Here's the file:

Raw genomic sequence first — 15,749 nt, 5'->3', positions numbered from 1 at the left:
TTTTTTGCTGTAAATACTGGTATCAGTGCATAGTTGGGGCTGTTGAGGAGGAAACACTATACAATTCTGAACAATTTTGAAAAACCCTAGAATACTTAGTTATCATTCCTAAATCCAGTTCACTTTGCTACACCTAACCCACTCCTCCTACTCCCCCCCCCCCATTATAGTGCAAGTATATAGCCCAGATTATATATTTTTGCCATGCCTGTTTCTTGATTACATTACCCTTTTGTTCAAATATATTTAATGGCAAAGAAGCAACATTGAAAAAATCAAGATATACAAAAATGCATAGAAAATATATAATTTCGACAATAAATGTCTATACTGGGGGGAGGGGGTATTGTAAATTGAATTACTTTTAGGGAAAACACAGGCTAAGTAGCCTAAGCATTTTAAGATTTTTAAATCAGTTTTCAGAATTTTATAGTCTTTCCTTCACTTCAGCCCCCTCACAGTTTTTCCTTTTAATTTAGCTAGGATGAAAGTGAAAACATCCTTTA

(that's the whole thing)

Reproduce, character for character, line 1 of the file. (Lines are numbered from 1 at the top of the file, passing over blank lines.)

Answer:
Raw genomic sequence first — 15,749 nt, 5'->3', positions numbered from 1 at the left: